The 25 Best Songs We Heard Last Month
Augustines, "Kid You're On Your Own"
The Brooklyn trio's whole album Augustines is fantastic, like War-era U2 with bonus folk inflections. I can tell it's going to be one where I have a different favorite track every couple of weeks; right now it's "Kid You're On Your Own." JOHN SEABORN GRAY
Aloe Blacc, "The Man"
Is this the greatest song ever? No. Do I even remotely care? No. This is the kind of song you listen to in the car with the windows down on a sunny day, riding the breeze with your hand. It's easy, and sometimes easy is good. SELENA DIERINGER
Chromeo and Toro y Moi, "Come Alive"
When you heap a duo as funky and disco-fab as Chromeo over reigning kings of chillwave Toro y Moi, something perfect is born. "Come Alive" is all synth and funk, a cooler version of Daft Punk's megahit "Get Lucky" with way more disco madness. The song basically demands you to dance; just don't listen to it in the car. ANGELICA LEICHT
Cloud Nothings, "I'm Not Part of Me"
After Cloud Nothings' fantastic full-band debut album Attack on Memory, my worries about the Cleveland trio keeping up the same standard without Steve Albini's production were completely unfounded. Their newest record Here and Nowhere Else kicks just as much ass on a number of songs, but the one that hits me the most is "I'm Not Part of Me." It's just a perfect example of what this band does best: loud rock songs with insanely catchy hooks. COREY DEITERMAN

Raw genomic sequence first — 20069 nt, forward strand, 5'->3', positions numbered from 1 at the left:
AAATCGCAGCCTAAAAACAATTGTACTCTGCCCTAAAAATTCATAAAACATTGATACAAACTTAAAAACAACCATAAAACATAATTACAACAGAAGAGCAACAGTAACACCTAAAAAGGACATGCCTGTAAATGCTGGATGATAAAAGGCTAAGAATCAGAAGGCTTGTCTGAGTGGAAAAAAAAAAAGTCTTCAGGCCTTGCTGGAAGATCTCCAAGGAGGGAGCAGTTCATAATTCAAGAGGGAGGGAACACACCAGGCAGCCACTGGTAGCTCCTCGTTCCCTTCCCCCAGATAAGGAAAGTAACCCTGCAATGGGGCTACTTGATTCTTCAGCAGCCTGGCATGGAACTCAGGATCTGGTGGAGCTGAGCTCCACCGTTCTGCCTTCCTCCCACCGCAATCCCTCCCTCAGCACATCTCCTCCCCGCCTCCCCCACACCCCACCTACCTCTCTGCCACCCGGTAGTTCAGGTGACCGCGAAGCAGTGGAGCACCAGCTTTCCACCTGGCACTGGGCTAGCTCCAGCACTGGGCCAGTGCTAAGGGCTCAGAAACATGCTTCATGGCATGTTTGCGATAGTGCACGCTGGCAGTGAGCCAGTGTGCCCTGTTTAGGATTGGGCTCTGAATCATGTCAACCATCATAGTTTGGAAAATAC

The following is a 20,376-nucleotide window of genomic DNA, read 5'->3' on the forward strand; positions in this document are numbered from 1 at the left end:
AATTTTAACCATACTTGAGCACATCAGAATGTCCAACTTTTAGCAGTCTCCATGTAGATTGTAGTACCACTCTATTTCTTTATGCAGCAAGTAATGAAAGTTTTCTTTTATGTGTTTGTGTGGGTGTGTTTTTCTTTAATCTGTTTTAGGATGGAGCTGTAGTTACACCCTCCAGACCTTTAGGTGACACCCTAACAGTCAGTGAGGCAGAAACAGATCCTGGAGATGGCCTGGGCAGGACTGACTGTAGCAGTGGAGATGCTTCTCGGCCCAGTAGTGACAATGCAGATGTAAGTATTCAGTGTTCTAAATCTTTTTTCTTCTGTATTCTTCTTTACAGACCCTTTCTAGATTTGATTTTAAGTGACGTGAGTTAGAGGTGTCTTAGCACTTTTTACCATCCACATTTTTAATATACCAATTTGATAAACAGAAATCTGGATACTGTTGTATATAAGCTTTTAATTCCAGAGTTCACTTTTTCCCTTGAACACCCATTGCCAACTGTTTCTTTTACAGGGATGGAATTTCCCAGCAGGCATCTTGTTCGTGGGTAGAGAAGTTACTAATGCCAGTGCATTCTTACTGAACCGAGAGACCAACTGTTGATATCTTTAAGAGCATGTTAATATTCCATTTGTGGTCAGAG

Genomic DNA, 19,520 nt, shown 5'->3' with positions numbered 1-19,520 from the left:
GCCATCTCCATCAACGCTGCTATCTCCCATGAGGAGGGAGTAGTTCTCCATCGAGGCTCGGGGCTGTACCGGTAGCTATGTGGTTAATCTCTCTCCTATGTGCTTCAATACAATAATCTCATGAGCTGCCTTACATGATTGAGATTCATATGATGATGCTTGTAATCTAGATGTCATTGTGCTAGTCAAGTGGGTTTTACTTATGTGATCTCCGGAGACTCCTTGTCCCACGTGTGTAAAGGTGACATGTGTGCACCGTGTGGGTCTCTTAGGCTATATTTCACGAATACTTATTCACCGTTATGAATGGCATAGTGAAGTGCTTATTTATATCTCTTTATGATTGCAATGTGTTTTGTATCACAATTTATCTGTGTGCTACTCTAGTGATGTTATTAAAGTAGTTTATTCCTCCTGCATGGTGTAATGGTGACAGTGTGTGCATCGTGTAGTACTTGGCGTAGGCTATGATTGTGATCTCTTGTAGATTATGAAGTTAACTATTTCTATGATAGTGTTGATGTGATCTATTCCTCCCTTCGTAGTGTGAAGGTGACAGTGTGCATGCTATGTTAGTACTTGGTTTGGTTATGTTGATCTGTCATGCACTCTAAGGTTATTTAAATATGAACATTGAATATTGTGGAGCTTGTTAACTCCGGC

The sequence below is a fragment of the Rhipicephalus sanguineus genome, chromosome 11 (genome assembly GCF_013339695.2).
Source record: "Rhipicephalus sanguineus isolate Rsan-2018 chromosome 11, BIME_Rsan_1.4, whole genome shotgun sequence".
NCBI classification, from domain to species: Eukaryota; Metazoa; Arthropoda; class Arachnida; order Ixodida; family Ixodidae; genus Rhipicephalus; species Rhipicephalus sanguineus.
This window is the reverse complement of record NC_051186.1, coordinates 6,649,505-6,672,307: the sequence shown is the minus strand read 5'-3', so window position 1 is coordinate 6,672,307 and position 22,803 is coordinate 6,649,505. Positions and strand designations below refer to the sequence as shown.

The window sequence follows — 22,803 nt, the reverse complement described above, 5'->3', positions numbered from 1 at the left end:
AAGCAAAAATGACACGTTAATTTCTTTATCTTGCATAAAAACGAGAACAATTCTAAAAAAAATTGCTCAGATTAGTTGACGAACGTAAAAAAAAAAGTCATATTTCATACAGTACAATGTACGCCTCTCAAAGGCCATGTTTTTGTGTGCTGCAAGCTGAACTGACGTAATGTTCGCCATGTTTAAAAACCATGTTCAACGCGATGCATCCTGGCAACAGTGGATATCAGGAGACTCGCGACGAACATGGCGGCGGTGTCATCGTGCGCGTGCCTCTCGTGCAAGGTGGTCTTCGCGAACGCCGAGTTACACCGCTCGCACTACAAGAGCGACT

Johnny Cash, "Out Among the Stars"
The opening line is perfect ("It's midnight at a liquor store in Texas"), the message of hard-won redemption is universal and, in Johnny Cash's voice-of-God baritone, even believable. Hard to believe an album like Out Among the Stars could be all but forgotten until just recently -- except considering the priorities and tastes of mid-'80s Nashville, perhaps -- but in hindsight it makes a perfectly logical prologue to Cash's Rick Rubin-sparked renaissance about a decade later. CHRIS GRAY
The Colourist, "Say You Need Me"
I'm a sucker for male/female vocal interplay, and the Colourist -- after hearing their full-length release and seeing them live -- are a good band who flirt with being great. I feel like all the pieces are there, and sometimes, like on "Say You Need Me," they all come together and it's just delightful. Put this on and dance with me in your office chair. It'll be fun. CORY GARCIA
Mac DeMarco, "Brother"
This is a song that draws you in without your ever realizing it, which is part of why I dig it so much. DeMarco's vocals feel glassy and dazed, a style that plays perfectly with the eerie guitars screeching alongside them. It's easy to get lost in his mellow, surfy sound. ANGELICA LEICHT
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